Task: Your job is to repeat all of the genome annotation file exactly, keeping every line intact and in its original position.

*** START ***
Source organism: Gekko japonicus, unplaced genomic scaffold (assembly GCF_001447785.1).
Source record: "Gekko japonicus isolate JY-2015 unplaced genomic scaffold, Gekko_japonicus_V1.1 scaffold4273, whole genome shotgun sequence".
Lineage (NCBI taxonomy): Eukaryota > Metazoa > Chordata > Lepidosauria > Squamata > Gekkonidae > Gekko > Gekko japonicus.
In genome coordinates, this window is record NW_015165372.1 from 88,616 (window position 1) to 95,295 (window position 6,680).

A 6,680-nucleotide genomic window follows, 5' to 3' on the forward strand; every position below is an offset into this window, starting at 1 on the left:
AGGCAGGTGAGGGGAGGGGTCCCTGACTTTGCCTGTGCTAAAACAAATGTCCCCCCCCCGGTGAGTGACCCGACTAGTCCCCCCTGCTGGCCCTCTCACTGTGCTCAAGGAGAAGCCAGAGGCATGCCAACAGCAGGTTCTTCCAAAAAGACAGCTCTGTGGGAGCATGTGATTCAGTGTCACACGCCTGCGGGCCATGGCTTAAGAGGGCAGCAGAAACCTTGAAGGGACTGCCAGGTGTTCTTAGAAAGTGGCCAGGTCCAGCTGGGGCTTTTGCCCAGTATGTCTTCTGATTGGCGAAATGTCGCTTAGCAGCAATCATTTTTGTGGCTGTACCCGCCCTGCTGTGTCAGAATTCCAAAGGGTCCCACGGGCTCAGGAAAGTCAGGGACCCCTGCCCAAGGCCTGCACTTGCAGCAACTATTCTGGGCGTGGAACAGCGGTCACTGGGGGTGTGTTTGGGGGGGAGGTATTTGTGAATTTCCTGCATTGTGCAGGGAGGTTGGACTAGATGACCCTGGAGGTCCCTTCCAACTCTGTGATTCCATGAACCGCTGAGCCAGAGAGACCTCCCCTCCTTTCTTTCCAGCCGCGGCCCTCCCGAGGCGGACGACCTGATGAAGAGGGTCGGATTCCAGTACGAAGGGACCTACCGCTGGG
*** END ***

Source organism: Gekko japonicus, unplaced genomic scaffold (assembly GCF_001447785.1).
Source record: "Gekko japonicus isolate JY-2015 unplaced genomic scaffold, Gekko_japonicus_V1.1 scaffold4273, whole genome shotgun sequence".
Lineage (NCBI taxonomy): Eukaryota > Metazoa > Chordata > Lepidosauria > Squamata > Gekkonidae > Gekko > Gekko japonicus.
In genome coordinates, this window is record NW_015165372.1 from 88,616 (window position 1) to 95,295 (window position 6,680).

A 6,680-nucleotide genomic window follows, 5' to 3' on the forward strand; every position below is an offset into this window, starting at 1 on the left:
AGGCAGGTGAGGGGAGGGGTCCCTGACTTTGCCTGTGCTAAAACAAATGTCCCCCCCCCGGTGAGTGACCCGACTAGTCCCCCCTGCTGGCCCTCTCACTGTGCTCAAGGAGAAGCCAGAGGCATGCCAACAGCAGGTTCTTCCAAAAAGACAGCTCTGTGGGAGCATGTGATTCAGTGTCACACGCCTGCGGGCCATGGCTTAAGAGGGCAGCAGAAACCTTGAAGGGACTGCCAGGTGTTCTTAGAAAGTGGCCAGGTCCAGCTGGGGCTTTTGCCCAGTATGTCTTCTGATTGGCGAAATGTCGCTTAGCAGCAATCATTTTTGTGGCTGTACCCGCCCTGCTGTGTCAGAATTCCAAAGGGTCCCACGGGCTCAGGAAAGTCAGGGACCCCTGCCCAAGGCCTGCACTTGCAGCAACTATTCTGGGCGTGGAACAGCGGTCACTGGGGGTGTGTTTGGGGGGGAGGTATTTGTGAATTTCCTGCATTGTGCAGGGAGGTTGGACTAGATGACCCTGGAGGTCCCTTCCAACTCTGTGATTCCATGAACCGCTGAGCCAGAGAGACCTCCCCTCCTTTCTTTCCAGCCGCGGCCCTCCCGAGGCGGACGACCTGATGAAGAGGGTCGGATTCCAGTACGAAGGGACCTACCGCTGGG